Perhaps barn-find is stretching it a little bit. It seems anything left unattended for 15 minutes nowadays is considered a barn find so if we’re being pedantic it was found at the back of a spray booth on an industrial unit in Leicester, hibernating behind a lorry, covered in a thin veneer of muck but looking as glorious as the day it was parked up years ago by a nice chap called Rich. Not me. Another Rich. I only partially unraveled the story of how it got there but it involves a bad debt, an auction, and a double decker bus. So, that’s how it got here, but what is it?

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It’s a 1977 Rolls-Royce Silver Shadow II and under the overspray is Athenian Blue paint. It’s complete with all the normal paperwork you’d expect of such a classic car including documents inviting the driver (not the owner, these were Chauffeured back then) to 3 day training event to learn how to drive, service and operate with the car. There’s a wiring diagram for the radio, an untouched warranty booklet and a wad of bills reflecting cherished ownership in the car’s early years. Then comes the unusual bit. There are 3 photographs showing the car, stickered and dusty, taken in a desert. This isn’t Leicester. After a sedate and respectable period of ownership someone bought it and did something quite inspired/insane [delete as applicable].

There is a list of work done in the paperwork; The fixtures and fitting were binned to save 1/3 of a ton of weight (!) The 6.75 litre V8 was rebuilt, balanced and bored and the gearbox uprated. Hydraulic suspension was fitted to give it an extra 6” of ground clearance and a roll cage, sand ladders, safe and fire extinguishers added. The anti-hijack system was fitted for driving through the townships of Johannesburg but is just as useful in Leicester. There are no rear seats and a pair of Recaros for the driver and navigator. Strapped to the inside of a door is a trenching tool. There’s an enlarged air-conditioning unit to accommodate bottles of beer and Brantz rally clocks. Why? The stickers and plates tell us that the car competed in the London to Cape Town rally. Isn’t doing this to a Shadow II a bit Kalahari-kari?*

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I have no idea why someone decided to build this car but it is our kind of lunacy. There are service station stickers from Botswana and Namibia but no record of how it performed on the rally nor where it finished. It starts and runs but has been off the road for quite some time. You, like me, might be wondering what it is worth. It apparently had £80,000’s worth of preparation, ripping out all the bits that would make it appeal to the usual classic RR buyer and adding features that make it appeal to the likes of us – such as Saharan grime, Cibies and a dent from an Antelope’s hoof. It’s very creation upset the RR owners club back in the day, apparently. Who would want such a Rolls Royce? We’re in negotiations with the owner…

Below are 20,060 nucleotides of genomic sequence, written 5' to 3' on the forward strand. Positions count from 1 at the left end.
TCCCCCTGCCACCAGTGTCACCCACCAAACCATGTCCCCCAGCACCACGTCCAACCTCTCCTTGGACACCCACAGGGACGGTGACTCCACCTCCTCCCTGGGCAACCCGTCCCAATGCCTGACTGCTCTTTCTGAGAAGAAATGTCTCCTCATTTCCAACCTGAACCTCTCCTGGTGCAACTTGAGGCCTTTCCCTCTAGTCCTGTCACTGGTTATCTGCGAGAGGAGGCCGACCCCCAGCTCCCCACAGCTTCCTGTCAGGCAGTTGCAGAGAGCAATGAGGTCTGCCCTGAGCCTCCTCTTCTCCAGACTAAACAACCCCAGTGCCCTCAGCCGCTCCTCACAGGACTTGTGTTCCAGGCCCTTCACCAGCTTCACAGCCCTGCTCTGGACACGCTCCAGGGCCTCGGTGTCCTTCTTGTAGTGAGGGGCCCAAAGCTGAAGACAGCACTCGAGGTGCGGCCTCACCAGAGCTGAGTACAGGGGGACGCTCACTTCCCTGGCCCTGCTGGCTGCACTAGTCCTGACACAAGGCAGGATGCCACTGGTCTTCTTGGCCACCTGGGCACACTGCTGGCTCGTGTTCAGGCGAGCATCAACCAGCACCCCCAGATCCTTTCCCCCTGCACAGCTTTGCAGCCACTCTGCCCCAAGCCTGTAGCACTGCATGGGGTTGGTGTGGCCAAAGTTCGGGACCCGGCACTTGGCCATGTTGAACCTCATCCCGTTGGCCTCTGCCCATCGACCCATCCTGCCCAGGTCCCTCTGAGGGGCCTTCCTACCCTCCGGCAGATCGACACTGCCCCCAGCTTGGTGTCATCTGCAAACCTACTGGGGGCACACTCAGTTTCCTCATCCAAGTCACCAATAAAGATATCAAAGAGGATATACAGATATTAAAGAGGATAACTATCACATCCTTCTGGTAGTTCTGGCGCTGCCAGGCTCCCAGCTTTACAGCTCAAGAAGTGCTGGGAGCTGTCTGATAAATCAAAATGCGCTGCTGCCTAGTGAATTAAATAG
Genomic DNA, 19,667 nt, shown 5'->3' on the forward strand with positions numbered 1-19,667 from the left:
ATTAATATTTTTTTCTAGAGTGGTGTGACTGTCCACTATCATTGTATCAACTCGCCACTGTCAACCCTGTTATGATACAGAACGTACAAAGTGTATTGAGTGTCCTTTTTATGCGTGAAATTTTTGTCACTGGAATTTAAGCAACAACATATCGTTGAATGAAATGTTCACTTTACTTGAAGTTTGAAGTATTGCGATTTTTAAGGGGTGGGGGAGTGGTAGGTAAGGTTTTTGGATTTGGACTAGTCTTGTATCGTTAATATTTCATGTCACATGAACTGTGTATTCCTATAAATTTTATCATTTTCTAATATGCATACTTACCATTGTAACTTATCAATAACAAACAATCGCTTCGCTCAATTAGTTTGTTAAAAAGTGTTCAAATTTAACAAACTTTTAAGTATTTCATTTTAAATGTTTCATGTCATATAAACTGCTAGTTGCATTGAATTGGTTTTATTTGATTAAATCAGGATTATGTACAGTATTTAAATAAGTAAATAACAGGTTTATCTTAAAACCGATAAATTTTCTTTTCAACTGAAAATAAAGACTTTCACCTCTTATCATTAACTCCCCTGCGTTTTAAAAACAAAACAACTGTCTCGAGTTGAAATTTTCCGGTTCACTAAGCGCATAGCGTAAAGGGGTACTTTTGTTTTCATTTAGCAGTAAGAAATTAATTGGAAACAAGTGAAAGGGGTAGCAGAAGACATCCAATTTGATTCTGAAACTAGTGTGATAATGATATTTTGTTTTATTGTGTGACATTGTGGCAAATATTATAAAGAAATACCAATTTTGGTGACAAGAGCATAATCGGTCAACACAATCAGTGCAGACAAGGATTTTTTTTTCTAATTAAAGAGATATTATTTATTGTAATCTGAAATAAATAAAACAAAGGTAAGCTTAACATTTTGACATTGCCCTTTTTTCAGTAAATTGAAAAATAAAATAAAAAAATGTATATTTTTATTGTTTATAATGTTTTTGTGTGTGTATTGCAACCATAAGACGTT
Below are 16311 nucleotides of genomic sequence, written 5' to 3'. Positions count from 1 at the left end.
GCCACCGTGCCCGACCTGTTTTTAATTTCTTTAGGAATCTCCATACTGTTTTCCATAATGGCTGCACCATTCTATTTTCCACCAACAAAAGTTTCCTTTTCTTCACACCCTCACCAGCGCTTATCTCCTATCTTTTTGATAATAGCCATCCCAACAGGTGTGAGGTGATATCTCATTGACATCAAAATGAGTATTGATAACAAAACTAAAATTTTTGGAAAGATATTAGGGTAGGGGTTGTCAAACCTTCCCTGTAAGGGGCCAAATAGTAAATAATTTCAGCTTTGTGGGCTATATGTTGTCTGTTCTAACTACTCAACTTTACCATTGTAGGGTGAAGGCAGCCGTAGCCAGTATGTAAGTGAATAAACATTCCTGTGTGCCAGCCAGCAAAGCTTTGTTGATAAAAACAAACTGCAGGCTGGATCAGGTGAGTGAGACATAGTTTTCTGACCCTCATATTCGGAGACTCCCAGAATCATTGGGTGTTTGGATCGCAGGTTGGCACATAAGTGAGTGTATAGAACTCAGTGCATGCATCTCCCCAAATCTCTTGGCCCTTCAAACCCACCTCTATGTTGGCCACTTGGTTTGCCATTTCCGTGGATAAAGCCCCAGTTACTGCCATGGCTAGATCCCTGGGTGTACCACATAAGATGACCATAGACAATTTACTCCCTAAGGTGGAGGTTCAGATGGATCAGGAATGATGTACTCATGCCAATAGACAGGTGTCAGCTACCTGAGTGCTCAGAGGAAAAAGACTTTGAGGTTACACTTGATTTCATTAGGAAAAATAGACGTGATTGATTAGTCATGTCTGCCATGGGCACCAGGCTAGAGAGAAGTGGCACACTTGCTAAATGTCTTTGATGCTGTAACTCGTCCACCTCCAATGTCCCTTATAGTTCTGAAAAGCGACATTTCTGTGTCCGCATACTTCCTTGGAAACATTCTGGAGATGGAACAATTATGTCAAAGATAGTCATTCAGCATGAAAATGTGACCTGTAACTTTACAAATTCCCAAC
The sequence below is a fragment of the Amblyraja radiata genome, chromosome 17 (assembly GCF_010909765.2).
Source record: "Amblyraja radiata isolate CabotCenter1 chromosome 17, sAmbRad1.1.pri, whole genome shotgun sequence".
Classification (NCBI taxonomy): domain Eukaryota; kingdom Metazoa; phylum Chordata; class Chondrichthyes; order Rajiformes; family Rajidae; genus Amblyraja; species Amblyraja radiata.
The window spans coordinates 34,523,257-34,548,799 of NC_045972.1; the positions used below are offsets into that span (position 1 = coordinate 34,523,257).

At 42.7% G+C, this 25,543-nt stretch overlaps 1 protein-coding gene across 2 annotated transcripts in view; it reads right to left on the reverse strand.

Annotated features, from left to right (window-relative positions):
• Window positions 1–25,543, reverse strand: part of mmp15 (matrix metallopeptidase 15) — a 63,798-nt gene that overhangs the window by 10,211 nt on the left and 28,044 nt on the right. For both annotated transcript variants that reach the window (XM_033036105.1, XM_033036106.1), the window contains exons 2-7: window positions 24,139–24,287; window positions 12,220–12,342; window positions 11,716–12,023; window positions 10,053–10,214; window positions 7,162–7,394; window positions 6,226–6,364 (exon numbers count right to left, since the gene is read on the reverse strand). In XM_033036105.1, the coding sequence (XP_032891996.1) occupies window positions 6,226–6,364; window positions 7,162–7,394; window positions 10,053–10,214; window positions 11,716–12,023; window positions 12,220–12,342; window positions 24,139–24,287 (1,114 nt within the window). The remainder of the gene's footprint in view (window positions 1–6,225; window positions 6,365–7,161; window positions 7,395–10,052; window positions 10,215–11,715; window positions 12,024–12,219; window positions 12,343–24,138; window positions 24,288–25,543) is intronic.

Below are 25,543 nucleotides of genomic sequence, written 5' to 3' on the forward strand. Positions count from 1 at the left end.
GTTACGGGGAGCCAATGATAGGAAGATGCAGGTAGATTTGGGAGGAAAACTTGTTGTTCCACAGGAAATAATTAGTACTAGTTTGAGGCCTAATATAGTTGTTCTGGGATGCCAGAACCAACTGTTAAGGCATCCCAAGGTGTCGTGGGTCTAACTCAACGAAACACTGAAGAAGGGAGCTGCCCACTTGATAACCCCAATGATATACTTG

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*Kalahari, desert, Hara-kari, suicide, Kalahari-kari, geddit? Oh forget it.

About The Author

Rich Duisberg

Rich's drivel regularly appears in Practical Performance Car and GT Porsche magazines. He has also written for Classic & Sportscar, MogMag, Classic Performance and Retro, Banzai, Evo, and Modern Mini. He also did a book no-one bought. His hungover fizzog also often appears on CBS’s Carfection channel enthusing about historic motoring. Le Mans winner Derek Bell once refused to get in Rich's Morgan Three Wheeler with him at the wheel. Currently amongst the detritus in his garage is a Porsche 968 Sport, MK1 MX-5, Sinclair C5 and a vintage Royal Enfield pushbike which he loves.

3 Responses

  1. Paul Fitzpatrick

    BUY IT! Then you and I can doubly upset people with a track Bentley and a rally Rolls!!
    The BDC would like it. But turning up at a RREC event might start WW3. Got to be done! Regards Paul

    Reply

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